2. Andrew Mellion
    Andrew Mellion says:

    Do you have photopraphs of loved ones? A statue of the Buddha is the same. Buddha was a man ,not a god,not to be an object of worship.He is only to be respected for what he taught.

  3. Daniel T
    Daniel T says:

    Dear rabbiyonah,

    while there may well be conflicts between Judaism and Buddhism, what you’ve mentioned is not correct.

    You say:

    “A basic understanding of the Torah’s prohibitions of idolatry, deism, and asceticism rule out any kosher involvement with Buddhism, its teachers, proponents, and practice. Those practitioners that claim no inherent conflict are simply ignorant.”

    There is no idolatry in the Buddha’s teachings. In fact he explicitly forbade any worship of him and the makings of statues for that purpose. This started several centuries after the Buddha’s passing.

    Deism is defined as “a religious and philosophical belief that a supreme god created the universe, and that this and other religious truth can be determined using reason and observation of the natural world alone, without the need for faith” in Wikipedia. Again Buddhists don’t generally believe that a supreme god created the universe, so it doesn’t apply. Not sure what you were getting at there.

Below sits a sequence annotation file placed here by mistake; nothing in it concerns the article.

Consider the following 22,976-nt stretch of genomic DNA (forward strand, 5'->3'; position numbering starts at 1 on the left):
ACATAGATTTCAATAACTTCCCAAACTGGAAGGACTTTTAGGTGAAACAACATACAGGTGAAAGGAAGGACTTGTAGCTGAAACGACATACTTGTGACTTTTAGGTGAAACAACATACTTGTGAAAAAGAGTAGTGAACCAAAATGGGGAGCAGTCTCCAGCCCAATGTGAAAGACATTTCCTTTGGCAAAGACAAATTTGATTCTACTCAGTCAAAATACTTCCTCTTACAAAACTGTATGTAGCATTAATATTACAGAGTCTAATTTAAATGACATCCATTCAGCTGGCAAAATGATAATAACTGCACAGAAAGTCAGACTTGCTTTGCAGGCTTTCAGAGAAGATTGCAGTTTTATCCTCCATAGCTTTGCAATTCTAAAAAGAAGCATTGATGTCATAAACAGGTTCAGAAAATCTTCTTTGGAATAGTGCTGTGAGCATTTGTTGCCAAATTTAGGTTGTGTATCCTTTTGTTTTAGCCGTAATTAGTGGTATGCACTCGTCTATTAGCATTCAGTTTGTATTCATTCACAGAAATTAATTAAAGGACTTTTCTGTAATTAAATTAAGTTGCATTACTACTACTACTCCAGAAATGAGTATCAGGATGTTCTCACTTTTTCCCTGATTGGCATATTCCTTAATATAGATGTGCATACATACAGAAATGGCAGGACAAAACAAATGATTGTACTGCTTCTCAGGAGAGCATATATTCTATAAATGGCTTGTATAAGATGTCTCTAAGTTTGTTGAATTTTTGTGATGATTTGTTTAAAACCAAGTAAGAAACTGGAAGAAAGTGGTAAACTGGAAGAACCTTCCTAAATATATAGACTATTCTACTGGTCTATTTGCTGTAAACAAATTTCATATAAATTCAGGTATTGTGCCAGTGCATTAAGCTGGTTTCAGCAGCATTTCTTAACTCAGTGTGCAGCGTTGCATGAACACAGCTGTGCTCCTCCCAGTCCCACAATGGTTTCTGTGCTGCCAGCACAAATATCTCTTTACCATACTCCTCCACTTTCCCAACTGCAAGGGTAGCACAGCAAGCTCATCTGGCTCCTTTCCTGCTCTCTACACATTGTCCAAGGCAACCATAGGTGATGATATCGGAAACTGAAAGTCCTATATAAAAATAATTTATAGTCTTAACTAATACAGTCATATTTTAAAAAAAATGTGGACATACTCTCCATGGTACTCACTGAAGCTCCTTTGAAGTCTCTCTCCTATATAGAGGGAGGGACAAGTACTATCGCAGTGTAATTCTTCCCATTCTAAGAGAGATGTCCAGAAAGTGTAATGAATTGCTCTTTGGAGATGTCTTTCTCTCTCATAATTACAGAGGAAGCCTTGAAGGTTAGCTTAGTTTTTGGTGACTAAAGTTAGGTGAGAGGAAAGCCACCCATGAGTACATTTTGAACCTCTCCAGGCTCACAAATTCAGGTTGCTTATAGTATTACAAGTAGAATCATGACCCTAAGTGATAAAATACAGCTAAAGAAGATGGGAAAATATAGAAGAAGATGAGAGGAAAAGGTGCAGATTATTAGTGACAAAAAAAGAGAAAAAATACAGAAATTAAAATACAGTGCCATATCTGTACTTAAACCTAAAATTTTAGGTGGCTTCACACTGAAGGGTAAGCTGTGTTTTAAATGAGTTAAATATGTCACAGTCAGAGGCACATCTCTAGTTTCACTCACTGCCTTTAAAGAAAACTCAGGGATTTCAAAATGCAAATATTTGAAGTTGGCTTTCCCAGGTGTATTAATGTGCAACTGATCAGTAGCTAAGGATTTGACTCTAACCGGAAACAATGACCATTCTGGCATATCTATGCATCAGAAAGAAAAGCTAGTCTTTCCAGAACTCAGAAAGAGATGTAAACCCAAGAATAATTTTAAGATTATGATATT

Ascetism was explicitly rejected by the Buddha, who instead advocated the Middle Path – not being attached to sensual pleasures and not putting one’s body through unnecessary hardships.

    As for your other points, I am glad many Jews continue to plumb the spiritual depths of Judaism and find great treasures therein. At the same time, many find their spiritual home in Buddhism and you will do well to respect this fact and accept the possibility (like Rabbi Jonathan Sacks) that a true spiritual path may also be found elsewhere.